News

How Gaga Teacher and Choreographer Shamel Pitts Is Using His Guggenheim Fellowship

Scott Shaw Photography, courtesy Pitts

Shamel Pitts, New York City–based founder of the performance collective TRIBE, is one of three dance artists awarded Guggenheim Fellowships for 2020. Born and raised in Brooklyn and a graduate of LaGuardia High School of Music & Art and Performing Arts, The Ailey School and The Juilliard School, Pitts received the Princess Grace Award in choreography in 2018 and danced with Batsheva for seven years. He spoke with DT this summer during shelter-in-place.


What was it like receiving the Guggenheim? What will the award support this year?

I was finishing a performance tour at the Adelaide Festival in Australia when I got the news. A hugely surprising acceptance. It was around 3:33 am, and I was online at the airport.

Since the public announcement (on April 8), the world has changed hugely. This award propels me forward at a time when I am asked to stay at home. I am thinking about how to continue to work as an artist, an African-American artist and a citizen during this time.

It does help to receive awards where people and institutions say, "We see you. We believe in you. Keep going. And keep finding new and creative ways to keep going." At this moment, I am digging into the intersection between solitude, creativity and solidarity.

What is the intersection of choreographing and teaching for you?

When I am creating a work, I am teaching. When I am dancing in a work, it is a teachable moment. I am continually trying to find new ways of engaging people and what it means to teach. The more that I can sustain myself as a student of teaching, the more pronounced my choreographic voice and purpose becomes. What comes out through clarity of research and coherent instruction helps me find out what the moment is asking for. One of the most meaningful ways to learn and to lead truly is to teach.

You are one of a select roster of certified Gaga teachers in the world. What do you love about Gaga?

Ohad Naharin has said that Gaga asks you to listen to your body before you tell it what to do. It is so multilayered to teach Gaga, and I love that. It is a complex, fascinating, invigorating, stimulating and challenging experience. You are constantly teacher and student. You are always moving with others, and at the same time you are listening to what is coming out of your body and out of their bodies to facilitate a clarity of instruction and research.

Teachers Trending
Alwin Courcy, courtesy Ballet des Amériques

Carole Alexis has been enduring the life-altering after-effects of COVID-19 since April 2020. For months on end, the Ballet des Amériques director struggled with fevers, tingling, dizziness and fatigue. Strange bruising showed up on her skin, along with the return of her (long dormant) asthma, plus word loss and stuttering.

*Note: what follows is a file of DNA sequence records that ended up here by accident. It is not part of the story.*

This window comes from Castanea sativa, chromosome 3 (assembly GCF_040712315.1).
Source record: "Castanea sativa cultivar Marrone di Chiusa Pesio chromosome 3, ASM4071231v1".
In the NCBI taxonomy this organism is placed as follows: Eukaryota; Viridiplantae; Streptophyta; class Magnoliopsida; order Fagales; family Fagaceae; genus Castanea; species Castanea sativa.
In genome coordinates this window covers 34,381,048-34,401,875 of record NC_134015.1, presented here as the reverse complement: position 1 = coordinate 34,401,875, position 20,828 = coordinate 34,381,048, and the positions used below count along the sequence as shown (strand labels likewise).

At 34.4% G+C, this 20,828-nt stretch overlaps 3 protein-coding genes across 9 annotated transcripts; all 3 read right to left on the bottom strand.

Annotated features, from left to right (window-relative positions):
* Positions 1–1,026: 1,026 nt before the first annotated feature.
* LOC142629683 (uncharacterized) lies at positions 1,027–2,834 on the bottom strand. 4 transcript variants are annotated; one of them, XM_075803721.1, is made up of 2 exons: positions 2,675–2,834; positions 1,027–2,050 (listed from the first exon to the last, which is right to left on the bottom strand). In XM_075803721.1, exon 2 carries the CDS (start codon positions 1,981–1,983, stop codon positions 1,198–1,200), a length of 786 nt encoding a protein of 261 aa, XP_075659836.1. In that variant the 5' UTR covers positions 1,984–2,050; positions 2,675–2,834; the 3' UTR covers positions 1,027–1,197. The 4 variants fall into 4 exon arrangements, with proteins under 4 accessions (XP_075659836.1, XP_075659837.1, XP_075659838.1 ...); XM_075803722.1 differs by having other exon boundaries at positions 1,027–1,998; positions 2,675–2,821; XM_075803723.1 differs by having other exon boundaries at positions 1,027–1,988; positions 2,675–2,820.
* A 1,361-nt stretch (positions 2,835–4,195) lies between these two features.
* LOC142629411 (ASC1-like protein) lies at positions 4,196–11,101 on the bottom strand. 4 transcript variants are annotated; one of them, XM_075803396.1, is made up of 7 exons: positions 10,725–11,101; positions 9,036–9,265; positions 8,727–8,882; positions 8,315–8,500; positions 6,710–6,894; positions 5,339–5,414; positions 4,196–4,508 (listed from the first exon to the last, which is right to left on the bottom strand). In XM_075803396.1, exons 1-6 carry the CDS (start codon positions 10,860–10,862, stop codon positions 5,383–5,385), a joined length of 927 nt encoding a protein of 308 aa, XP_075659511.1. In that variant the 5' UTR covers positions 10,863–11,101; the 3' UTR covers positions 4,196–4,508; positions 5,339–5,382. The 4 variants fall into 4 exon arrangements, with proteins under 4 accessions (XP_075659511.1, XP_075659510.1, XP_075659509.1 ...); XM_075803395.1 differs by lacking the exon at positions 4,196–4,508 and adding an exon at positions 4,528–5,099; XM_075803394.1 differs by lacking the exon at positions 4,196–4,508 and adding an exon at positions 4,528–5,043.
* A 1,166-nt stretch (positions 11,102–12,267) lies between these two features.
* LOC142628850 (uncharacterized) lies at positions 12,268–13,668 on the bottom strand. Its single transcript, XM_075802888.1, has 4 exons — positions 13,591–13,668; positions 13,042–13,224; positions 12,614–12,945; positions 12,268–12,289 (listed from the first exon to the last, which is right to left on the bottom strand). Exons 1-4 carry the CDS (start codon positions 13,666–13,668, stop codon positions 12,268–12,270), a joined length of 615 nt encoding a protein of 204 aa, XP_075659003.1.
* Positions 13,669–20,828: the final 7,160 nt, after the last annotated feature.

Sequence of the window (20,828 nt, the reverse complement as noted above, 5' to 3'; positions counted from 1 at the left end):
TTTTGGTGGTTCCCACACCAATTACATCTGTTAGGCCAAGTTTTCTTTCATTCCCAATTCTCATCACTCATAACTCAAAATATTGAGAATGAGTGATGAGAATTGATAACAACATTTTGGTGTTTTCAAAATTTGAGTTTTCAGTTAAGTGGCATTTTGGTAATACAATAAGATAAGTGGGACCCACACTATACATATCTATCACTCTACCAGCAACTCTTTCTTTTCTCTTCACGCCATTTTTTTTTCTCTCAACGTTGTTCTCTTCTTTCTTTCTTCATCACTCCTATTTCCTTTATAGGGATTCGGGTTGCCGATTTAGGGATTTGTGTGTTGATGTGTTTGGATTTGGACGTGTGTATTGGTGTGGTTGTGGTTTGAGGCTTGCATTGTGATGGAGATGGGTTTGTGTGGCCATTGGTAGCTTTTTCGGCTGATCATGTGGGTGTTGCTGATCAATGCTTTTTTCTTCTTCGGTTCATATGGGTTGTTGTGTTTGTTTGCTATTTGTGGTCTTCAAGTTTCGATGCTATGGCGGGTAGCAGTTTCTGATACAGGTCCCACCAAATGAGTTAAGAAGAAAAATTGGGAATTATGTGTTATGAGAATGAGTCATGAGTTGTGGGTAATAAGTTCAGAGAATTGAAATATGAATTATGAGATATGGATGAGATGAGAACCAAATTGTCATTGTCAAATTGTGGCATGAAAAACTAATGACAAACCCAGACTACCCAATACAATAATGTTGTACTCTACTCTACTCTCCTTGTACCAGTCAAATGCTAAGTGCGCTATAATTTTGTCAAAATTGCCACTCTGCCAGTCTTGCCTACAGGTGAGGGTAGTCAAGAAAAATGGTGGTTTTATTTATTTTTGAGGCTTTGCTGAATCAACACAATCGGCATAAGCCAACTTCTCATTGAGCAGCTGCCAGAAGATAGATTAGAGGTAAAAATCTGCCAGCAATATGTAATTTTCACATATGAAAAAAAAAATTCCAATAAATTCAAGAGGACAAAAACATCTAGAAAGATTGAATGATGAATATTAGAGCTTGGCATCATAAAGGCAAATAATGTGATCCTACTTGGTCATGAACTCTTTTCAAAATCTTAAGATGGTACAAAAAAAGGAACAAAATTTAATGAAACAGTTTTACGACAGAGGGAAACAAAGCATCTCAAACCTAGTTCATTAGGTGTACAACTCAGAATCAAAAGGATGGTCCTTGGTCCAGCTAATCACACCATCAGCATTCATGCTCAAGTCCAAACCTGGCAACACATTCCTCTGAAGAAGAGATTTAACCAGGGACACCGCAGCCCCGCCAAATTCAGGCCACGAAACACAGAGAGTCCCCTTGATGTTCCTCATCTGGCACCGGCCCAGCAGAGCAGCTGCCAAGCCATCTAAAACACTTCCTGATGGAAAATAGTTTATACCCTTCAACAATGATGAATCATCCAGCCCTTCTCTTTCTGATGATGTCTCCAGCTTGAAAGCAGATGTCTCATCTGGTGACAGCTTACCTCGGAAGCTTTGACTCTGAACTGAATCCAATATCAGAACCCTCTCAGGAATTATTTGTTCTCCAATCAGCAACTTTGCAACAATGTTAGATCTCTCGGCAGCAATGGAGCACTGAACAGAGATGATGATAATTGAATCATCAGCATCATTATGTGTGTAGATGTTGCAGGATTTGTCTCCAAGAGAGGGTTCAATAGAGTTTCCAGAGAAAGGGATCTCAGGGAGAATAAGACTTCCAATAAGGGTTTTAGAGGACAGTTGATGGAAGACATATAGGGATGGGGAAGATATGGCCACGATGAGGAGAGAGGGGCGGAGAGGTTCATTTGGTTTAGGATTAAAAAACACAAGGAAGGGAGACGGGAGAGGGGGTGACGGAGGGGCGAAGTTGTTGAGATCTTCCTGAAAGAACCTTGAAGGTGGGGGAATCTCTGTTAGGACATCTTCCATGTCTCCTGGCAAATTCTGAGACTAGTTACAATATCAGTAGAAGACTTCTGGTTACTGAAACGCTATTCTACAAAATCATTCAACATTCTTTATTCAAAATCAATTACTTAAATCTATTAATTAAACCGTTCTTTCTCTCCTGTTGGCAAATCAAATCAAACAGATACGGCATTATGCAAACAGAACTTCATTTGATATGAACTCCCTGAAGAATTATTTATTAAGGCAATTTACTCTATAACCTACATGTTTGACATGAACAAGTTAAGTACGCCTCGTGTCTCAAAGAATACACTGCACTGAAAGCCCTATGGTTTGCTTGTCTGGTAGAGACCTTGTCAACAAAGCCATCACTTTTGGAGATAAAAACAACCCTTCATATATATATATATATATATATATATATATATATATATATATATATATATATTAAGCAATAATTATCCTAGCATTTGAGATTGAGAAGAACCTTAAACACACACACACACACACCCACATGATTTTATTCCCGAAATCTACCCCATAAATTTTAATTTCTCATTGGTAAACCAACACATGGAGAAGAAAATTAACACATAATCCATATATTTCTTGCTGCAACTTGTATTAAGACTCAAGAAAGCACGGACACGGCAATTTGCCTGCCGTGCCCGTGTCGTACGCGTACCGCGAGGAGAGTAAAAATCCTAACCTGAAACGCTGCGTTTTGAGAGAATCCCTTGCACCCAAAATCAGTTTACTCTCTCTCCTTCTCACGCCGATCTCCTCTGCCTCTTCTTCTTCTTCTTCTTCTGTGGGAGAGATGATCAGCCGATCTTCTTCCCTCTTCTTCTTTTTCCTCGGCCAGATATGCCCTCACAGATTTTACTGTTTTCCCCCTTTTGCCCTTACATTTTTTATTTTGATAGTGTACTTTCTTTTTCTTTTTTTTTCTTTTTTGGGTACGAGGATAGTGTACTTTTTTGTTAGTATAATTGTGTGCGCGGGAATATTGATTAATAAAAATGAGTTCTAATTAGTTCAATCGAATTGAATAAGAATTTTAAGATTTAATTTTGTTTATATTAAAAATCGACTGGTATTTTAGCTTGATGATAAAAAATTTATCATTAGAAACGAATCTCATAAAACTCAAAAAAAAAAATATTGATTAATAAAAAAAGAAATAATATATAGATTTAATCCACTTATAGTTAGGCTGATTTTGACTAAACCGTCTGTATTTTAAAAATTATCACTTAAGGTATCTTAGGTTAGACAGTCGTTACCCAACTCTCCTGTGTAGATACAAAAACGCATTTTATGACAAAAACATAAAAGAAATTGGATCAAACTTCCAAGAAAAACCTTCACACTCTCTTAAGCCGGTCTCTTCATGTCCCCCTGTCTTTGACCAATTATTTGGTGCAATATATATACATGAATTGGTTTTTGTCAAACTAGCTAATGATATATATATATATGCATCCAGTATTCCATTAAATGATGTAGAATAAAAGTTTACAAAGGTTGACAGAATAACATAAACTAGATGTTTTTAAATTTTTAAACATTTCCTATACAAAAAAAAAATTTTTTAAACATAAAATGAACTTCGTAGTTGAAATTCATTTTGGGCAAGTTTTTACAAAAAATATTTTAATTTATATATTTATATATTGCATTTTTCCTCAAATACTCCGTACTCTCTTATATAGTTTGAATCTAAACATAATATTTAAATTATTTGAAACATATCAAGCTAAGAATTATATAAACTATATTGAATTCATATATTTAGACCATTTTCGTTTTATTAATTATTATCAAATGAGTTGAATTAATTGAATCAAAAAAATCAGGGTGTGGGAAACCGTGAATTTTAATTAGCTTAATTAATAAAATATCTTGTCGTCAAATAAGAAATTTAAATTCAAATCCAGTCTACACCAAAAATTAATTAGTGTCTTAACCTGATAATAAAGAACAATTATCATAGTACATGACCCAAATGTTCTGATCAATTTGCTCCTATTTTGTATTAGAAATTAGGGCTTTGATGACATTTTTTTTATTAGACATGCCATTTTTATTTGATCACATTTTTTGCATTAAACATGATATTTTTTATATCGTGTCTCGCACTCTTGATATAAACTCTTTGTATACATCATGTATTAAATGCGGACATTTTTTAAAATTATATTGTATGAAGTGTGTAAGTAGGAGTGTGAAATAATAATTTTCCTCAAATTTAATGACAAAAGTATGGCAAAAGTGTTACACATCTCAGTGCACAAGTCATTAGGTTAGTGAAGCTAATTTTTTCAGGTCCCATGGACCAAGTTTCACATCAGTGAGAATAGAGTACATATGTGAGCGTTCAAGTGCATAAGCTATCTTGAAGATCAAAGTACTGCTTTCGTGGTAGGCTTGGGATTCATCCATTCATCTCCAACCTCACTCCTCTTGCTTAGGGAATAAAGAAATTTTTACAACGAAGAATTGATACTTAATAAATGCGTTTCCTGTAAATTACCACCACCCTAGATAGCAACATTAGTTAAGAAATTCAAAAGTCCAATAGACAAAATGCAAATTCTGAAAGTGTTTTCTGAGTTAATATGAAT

"For three days I would experience relief from the fever—then, boom—it would come back worse than before," Alexis says. "I would go into a room and not know why I was there." Despite the remission of some symptoms, the fatigue and other debilitating side effects have endured to this day. Alexis is part of a tens-of-thousands-member club nobody wants to be part of—she is a COVID-19 long-hauler.

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Teachers Trending

Annika Abel Photography, courtesy Griffith

When the murder of George Floyd in Minneapolis last May catalyzed nationwide protests against systemic racism, the tap community resumed longstanding conversations about teaching a Black art form in the era of Black Lives Matter. As these dialogues unfolded on social media, veteran Dorrance Dance member Karida Griffith commented infrequently, finding it difficult to participate in a meaningful way.

"I had a hard time watching people have these conversations without historical context and knowledge," says Griffith, who now resides in her hometown of Portland, Oregon, after many years in New York City. "It was clear that there was so much information missing."

For example, she observed people discussing tap while demonstrating ignorance about Black culture. Or, posts that tried to impose upon tap the history or aesthetics of European dance forms.

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Courtesy Tonawanda Dance Arts

If you're considering starting a summer program this year, you're likely not alone. Summer camp and class options are a tried-and-true method for paying your overhead costs past June—and, done well, could be a vehicle for making up for lost 2020 profits.

Plus, they might take on extra appeal for your studio families this year. Those struggling financially due to the pandemic will be in search of an affordable local programming option rather than an expensive, out-of-town intensive. And with summer travel still likely in question this spring as July and August plans are being made, your studio's local summer training option remains a safe bet.

The keys to profitable summer programming? Figuring out what type of structure will appeal most to your studio clientele, keeping start-up costs low—and, ideally, converting new summer students into new year-round students.

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